Did you ever walk into a room and forget why you were headed in that direction? This sounds familiar to you? How about words? Are you running into trouble lately trying to formulate them in your mouth? The other day, I asked my husband to bring me - I pointed - "that thing."
"What thing?" he asked.
"You know, that thing. That THING from the cabinet!" I shouted back exasperated.
I was shouting because I couldn't remember the thing's name. After all, it's a difficult word for someone like me - MUG. If you say the word "mug" enough times, it starts to sound like something Mandarin...or other-worldly maybe.
Back in the day, I didn't have trouble formulating words in my mouth. I also knew where I was going, especially once I got there.
Am I on a downward spiral soon to become mute? Perhaps, I'm just not as sharp as I used to be.
Short term memory loss is not uncommon in midlife for a variety of reasons, so women should educate themselves and find out what they can do to sharpen their minds.
What's this all about?
Many women fear that their memory lapses could be the early stages of Alzheimer's disease. Understanding why we begin to lose our memory skills is the first step toward learning to compensate for our aging brains.
According to an article written by Holly L. Thacker, M.D. for Cleveland Clinic, "The first sign of Alzheimer's often is forgetting how to perform activities, such as driving home from the store, and not fumbling for words. People with Alzheimer's aren't aware enough of their condition to recognize it and tell their doctor."
Some studies have concluded that menopausal memory loss is due to fluctuating levels of estrogen. Others point to the symptoms of oncoming menopause - lack of sleep or anxiety - which in themselves can cause memory problems.
Sandra Bond Chapman, PhD, founder and chief director of the Center for BrainHealth at the University of Texas at Dallas and author of Make Your Brain Smarter: Increase Your Brain's Creativity, Energy and Focus (Free Press, 2013), explains, "Science shows that all of us commonly experience cognitive decline as we age. Women of all ages, but especially during menopausal/perimenopausal stages, should know that memory is a very complex system and influenced by many factors, such as insufficient sleep, stress, depressed mood, information overload, and chronic multitasking, to mention a few. The mental fog that may be felt during menopause does not appear to be directly related to hormonal changes, but more to these other factors."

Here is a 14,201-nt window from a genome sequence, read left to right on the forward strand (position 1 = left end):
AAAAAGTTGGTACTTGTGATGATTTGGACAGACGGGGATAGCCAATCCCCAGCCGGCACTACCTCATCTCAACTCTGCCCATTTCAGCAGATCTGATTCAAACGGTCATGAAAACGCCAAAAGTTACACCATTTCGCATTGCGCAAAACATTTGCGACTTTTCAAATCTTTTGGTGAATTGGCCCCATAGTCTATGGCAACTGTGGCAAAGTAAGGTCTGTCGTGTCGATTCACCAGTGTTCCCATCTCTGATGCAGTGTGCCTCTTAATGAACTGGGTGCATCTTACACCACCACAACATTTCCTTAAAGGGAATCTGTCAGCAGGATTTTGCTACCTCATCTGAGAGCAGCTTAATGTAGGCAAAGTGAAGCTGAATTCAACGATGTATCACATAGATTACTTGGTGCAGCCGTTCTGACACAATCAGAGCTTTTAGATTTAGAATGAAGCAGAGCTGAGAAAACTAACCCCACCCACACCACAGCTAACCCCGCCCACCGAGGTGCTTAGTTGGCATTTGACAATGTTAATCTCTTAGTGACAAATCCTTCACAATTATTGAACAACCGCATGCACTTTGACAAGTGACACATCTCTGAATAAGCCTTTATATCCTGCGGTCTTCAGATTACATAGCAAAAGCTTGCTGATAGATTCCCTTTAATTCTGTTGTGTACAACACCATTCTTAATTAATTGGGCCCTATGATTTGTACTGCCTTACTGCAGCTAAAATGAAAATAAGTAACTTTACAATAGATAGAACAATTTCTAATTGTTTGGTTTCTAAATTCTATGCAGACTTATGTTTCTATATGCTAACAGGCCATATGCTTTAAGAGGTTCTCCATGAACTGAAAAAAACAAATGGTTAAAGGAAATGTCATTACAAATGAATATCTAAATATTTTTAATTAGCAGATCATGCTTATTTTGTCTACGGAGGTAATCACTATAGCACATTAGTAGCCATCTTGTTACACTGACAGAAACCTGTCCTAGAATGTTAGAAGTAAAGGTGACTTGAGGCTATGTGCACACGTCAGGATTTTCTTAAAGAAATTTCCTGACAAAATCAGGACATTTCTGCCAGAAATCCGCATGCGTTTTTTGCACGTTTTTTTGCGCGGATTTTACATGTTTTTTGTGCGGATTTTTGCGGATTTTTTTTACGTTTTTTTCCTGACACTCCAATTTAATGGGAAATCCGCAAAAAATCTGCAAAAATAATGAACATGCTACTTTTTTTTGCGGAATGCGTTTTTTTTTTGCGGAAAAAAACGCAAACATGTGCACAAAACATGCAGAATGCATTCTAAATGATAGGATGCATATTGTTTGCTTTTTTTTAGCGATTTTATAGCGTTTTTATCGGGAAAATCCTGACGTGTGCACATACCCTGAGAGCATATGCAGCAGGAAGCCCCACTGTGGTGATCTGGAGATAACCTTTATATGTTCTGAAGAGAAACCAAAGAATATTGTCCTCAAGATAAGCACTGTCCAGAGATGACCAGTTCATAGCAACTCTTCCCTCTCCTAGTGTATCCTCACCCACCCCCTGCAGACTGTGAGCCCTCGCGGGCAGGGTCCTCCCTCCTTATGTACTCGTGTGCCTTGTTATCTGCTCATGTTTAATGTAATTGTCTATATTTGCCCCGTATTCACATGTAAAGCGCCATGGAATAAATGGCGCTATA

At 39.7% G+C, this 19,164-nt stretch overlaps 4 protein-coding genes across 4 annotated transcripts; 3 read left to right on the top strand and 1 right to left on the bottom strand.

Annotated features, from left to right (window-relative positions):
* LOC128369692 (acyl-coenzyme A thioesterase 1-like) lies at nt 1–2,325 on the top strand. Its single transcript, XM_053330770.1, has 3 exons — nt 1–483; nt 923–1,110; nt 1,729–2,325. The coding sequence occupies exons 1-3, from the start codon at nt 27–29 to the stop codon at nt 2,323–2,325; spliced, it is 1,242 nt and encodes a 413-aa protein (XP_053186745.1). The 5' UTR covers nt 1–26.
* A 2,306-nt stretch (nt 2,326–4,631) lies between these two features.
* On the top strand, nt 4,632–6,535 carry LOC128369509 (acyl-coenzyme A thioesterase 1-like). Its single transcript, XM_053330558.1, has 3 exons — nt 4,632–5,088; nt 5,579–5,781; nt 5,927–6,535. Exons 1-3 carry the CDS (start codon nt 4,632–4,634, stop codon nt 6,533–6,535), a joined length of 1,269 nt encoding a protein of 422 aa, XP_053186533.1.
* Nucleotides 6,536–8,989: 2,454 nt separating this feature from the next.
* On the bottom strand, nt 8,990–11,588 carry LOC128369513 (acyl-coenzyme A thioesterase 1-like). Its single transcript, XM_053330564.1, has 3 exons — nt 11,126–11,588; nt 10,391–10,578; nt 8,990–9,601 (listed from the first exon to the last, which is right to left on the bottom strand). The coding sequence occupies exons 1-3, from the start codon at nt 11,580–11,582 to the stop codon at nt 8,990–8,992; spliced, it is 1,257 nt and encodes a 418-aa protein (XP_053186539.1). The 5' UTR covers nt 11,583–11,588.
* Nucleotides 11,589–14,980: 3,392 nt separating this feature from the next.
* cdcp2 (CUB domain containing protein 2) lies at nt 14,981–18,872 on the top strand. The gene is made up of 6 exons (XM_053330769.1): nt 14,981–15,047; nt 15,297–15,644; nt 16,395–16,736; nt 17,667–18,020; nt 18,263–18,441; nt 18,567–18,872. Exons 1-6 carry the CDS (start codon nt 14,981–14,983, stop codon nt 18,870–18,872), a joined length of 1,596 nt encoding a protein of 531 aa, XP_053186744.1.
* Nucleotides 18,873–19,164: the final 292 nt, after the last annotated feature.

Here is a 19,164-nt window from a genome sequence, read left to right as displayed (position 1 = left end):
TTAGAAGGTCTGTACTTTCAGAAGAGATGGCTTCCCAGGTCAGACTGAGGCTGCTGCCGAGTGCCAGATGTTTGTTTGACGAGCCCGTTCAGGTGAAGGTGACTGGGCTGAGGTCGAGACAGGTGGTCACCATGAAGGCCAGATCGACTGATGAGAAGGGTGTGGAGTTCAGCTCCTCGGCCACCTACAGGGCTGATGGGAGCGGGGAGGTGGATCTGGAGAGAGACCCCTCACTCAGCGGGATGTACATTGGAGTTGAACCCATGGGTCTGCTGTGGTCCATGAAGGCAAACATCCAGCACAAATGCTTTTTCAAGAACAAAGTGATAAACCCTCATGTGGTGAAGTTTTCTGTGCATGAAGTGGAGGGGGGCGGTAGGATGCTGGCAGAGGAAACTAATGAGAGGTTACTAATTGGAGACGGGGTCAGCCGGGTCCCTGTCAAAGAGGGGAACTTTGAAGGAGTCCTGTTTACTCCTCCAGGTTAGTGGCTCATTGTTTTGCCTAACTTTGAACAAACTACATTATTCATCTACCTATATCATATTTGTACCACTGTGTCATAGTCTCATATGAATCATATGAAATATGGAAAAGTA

Fortunately, there are ways to help your brain function at a more optimal level. Chapman advises, "It is important to avoid cruising on automatic pilot. Memory is enhanced by innovative and inspired thinking. After enjoying a movie, think deeply and formulate succinct take-away messages."
Chapman reminds us that aerobic exercise can give memory capacity a boost. "Our research at the Center for BrainHealth has shown that significant memory gains emerge when individuals engaged in regular aerobic exercise for fifty minutes three times a week." Chapman also advocates a healthy diet, adequate rest, and meaningful friendships to keep the mind and body functioning well.
Women should know when it's necessary to seek help from a professional. Forgetting where you put your keys isn't uncommon. However, memory problems that leave you confused or completely disoriented can be a sign of a more serious condition.
"When forgetting regularly interferes with your performance, it may be a sign that something more concerning than benign memory glitches are taking over. Pay attention to signs of cognitive decline, such as the ability to make decisions," Chapman clarifies.
The good news: Chapman describes, "In absence of disease, declining memory is one of the easiest cognitive losses to compensate for. One sure-fire way to compensate for forgetfulness is to write down what you are trying to remember. You over-tax your cognitive resources by trying to retain what you want to remember in your mind."
Studies also show that many post-menopausal women find that their memory returns to normal.